The only down side is the wheat litter does not have the nice pine fragrance of the old litter.  The natural pine scent really freshened the litter pan area.  The new litter has a smell reminiscent of dry livestock grain.  This is not a repulsive scent, just not as pleasant as pine.

After using the wheat litter through one summer, I was pleased with the odor control.  Because urine is clumped and controlled, it is easily and quickly removed, reducing the chance for bacteria to work and produce the familiar feline litter pan smell.

The wheat-based litter is also slightly less expensive per pound, making it a great choice for a family with three cats.

My favorite feature of the wheat litter is that it stays in or near the litter pans and does not get carried by little cats’ feet all over the house.  So hurray for the new litter!

Hazelnut Extract Update


It’s been a month since I started my first batch of hazelnut extract.  I tried the results this morning in my coffee.  The hazelnut scent is strong, the taste is different from commercial hazelnut flavored coffee, but it is not unpleasant.  Much of the flavor difference may be due to lack of added sweetener.  Commercial hazelnut flavorings tend to have syrup bases made with sugar.  I did not add any sugar or other sweetener to my extract or turn it into a syrup.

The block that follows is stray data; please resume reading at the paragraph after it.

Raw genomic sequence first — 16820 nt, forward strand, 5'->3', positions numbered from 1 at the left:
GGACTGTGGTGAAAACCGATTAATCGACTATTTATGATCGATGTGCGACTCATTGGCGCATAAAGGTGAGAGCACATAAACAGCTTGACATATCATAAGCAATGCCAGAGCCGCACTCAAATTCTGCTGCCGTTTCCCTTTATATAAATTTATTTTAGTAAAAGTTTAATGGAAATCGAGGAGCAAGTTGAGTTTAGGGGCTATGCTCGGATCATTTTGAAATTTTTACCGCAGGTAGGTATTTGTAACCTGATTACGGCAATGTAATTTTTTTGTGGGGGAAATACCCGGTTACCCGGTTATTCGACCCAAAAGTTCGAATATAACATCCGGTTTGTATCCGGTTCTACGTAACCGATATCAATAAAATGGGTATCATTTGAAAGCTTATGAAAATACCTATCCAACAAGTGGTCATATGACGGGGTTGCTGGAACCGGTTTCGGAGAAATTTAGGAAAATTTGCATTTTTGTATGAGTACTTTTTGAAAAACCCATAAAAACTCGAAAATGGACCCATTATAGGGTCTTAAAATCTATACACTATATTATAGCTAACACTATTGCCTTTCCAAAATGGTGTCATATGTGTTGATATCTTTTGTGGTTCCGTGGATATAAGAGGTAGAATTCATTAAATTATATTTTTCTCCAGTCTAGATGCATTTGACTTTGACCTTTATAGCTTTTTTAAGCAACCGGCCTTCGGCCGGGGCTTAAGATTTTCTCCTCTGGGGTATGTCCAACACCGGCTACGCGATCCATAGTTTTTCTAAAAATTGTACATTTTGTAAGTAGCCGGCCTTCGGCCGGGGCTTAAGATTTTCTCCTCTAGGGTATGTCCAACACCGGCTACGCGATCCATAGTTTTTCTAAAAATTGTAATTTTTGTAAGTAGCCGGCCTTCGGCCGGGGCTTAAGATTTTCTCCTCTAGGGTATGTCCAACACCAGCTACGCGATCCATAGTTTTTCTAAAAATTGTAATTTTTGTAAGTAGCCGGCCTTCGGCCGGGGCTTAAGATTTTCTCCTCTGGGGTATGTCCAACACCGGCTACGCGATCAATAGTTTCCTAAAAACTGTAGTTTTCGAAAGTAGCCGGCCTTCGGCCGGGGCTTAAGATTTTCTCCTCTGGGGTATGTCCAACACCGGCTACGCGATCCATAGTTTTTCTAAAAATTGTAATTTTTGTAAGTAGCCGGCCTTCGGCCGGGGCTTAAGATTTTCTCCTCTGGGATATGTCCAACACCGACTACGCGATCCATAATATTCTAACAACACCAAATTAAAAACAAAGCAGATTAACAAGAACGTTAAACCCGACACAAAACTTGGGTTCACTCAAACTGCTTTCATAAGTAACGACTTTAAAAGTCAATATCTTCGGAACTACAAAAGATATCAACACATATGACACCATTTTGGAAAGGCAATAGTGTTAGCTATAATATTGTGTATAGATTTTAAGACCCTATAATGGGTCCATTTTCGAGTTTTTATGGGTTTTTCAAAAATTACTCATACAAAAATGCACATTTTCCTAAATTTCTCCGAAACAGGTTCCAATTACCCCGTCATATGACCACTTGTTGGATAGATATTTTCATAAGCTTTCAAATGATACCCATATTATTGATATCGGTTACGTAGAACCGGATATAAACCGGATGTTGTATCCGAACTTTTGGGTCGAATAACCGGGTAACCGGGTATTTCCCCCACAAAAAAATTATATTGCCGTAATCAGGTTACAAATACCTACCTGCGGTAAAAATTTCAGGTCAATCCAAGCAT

I altered the recipe from what was in the original blog posted Oct. 17.  I drained off the alcohol part into a small saucepan, crushed the nuts completely, then added the nuts and 1/4 cup water to the alcohol mix.  I simmered the mixture for about 10 minutes, allowing the alcohol to be evaporated off.  When the steam coming from the mix no longer stung my nostrils with alcohol, I decided it was ready.  Keeping the ingredients to a low, simmering boil allowed the alcohol to be removed without losing a lot of water content to steam.  I drained off the liquid from the crushed nuts.  The end result was about 1.25 cups of a cloudy, strongly hazelnut scented concoction.